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Safety and Health EXPO - May 14th 2013

Opening address

Judith Hackitt CBE, HSE Chair

Thank you to the organisers for the opportunity to speak at this conference. It is a great pleasure for me to be here among friends and colleagues from the health and safety industry.

I last spoke at Safety and Health EXPO in 2011. My speech then covered the delivery of our strategy and some of the changes that were occurring following the UK Government’s Spending Review. My focus is on what HSE is doing – although I am aware that your interests are somewhat different.

Our strategy called for everyone in the health and safety system to be part of the solution. This means people taking responsibility and providing leadership to ensure that when managing health and safety risks they focus on the things that really matter. Actions should become proportionate to the risks faced and a shift in mindset needs to take place to one that prioritises enabling things to happen rather than creating bureaucratic obstacles that need to be overcome. It is interesting to see a similar shift from PPE to cultural issues in exhibitors here today.

I am aware that we have an international audience here today, so what I describe may seem less relevant but the key point for any health and safety system is that it needs to develop and evolve, it cannot stand still.

Health and safety legislation and its effectiveness have undergone a series of reviews here. When I last spoke to you two years ago, Prof Lofstedt’s review had just been announced... The review by Professor Ragnar Löfstedt followed Lord Youngs review and subsequently Health and Safety has been the subject of a ministerial Red Tape Challenge process.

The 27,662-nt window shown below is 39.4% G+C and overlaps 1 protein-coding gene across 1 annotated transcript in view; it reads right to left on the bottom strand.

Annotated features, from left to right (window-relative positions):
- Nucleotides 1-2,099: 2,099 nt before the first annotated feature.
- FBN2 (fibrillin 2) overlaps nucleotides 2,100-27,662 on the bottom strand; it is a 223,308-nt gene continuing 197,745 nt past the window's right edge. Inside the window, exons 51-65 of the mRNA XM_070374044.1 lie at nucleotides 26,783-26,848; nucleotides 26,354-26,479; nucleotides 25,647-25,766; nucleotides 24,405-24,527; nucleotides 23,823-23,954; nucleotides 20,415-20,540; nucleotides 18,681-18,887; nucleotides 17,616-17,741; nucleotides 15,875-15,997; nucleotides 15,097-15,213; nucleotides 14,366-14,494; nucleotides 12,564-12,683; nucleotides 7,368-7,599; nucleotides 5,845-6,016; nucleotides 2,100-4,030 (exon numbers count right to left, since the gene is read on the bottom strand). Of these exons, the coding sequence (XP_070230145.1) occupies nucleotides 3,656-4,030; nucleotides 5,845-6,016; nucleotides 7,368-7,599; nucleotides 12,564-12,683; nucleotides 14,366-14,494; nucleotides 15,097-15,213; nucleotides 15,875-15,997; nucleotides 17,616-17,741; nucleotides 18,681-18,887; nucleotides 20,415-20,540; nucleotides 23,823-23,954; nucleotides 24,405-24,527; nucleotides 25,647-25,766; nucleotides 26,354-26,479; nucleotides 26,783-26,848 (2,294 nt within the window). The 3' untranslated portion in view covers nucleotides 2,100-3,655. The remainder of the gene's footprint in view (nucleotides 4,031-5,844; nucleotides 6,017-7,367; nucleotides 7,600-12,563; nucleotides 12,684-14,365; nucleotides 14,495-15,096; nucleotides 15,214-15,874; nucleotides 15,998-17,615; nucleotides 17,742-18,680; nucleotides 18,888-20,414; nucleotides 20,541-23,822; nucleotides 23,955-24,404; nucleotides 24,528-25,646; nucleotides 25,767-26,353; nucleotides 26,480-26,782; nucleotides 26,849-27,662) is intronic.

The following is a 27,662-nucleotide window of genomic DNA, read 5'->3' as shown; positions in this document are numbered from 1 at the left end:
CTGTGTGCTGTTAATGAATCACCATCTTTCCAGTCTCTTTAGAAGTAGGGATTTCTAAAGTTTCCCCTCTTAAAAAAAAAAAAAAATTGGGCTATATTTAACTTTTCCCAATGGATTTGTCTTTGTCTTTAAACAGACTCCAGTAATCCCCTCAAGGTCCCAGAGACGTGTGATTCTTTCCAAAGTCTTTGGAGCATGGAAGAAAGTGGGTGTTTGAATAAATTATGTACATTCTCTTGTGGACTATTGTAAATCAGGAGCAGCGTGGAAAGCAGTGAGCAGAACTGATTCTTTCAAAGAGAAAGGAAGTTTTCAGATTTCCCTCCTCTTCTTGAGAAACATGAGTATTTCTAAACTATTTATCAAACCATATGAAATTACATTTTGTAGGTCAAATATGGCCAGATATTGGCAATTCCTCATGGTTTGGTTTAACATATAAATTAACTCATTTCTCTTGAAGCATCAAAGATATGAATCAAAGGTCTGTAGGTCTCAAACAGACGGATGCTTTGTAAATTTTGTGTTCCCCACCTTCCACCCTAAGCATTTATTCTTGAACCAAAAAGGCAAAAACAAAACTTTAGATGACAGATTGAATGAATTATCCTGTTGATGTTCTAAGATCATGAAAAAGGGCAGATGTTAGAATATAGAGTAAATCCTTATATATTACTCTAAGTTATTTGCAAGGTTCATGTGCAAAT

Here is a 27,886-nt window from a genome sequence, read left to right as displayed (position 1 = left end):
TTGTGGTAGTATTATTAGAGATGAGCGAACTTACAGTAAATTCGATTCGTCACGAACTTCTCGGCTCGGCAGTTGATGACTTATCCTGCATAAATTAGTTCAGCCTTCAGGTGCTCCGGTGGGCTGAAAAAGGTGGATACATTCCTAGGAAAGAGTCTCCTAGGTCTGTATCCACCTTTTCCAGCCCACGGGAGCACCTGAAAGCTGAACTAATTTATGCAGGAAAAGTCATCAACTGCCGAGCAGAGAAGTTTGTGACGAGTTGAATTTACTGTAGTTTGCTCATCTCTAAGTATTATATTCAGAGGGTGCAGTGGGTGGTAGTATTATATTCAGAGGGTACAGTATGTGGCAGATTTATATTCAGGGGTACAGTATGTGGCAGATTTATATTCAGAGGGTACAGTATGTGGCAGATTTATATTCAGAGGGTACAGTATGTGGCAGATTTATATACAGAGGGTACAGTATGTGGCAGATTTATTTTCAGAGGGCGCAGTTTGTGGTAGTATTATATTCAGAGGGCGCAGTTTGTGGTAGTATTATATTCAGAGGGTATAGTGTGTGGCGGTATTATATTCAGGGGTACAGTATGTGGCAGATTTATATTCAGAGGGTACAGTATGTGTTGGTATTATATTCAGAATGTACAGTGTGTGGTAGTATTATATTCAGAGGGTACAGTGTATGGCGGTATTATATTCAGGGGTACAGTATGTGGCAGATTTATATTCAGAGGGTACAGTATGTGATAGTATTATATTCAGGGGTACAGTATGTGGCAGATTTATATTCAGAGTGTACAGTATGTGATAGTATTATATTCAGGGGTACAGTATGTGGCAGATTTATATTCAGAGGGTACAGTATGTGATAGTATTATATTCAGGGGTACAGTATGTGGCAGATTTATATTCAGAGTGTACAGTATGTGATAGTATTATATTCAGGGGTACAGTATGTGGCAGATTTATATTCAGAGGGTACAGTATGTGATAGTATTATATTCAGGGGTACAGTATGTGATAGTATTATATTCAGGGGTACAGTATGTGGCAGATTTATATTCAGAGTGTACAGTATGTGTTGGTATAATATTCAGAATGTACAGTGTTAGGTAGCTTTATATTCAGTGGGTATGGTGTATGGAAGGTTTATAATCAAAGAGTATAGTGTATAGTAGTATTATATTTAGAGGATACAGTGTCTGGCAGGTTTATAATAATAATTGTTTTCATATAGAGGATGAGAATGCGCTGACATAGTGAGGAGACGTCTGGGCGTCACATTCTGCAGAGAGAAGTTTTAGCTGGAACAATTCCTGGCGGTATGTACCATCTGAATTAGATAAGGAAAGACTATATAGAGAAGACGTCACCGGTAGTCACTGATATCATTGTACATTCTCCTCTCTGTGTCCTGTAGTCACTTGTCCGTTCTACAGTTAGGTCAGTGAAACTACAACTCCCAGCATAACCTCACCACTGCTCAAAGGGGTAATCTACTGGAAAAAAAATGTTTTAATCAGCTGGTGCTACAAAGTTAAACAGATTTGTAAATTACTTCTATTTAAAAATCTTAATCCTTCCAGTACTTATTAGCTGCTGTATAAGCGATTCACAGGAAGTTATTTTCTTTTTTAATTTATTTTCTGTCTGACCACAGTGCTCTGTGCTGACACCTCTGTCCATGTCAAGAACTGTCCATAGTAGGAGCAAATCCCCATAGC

We see similar opportunities to reaffirm our approach being provided by the recently announced Triennial Review of HSE. For those not aware this is a routine review process that all public bodies undergo, their purpose being to examine the organisational and governance structures of those bodies - an alternative perspective to that of the recent reviews of health and safety which looked at the workings of the wider regulatory system.

We know and it’s been confirmed by the reviews that our regulatory system is largely fit for purpose - but the various reviews have shown that the problems with Great Britain’s health and safety is over interpretation and application. An over zealous approach is unsustainable and damaging in a number of ways which affect us all:

Done properly, health and safety is a proven positive contributor to the bottom line allowing organisations to be run more productively – to be more enterprising and innovative. As an industry, all of us in health and safety must ensure that we stay on track and keep getting on with the good work we do to protect people.

So, in addition to doing all the things which we are now doing to implement the recommendations of the reviews which have taken place in Great Britain, I believe it is very important for us to be mindful of what others who face similar challenges are doing and be open to learning about what is most effective. We should also be willing to share our knowledge, experience and our thinking about the changes we are making with others.

So, now onto a few of the things that are being done.

Regulation is being simplified and also removed where it is outdated or no longer appropriate. This is actually a process which pre-dates the recent reviews, but there is now a fresh impetus which extends beyond the regulations into guidance, codes of practice and our approach to inspection and interventions. Our aim is to make it easier for business to do what is required, without changing standards.

If we look in detail at some of the specifics - as examples of HSE’s commitment to improving and simplifying the stock of regulation: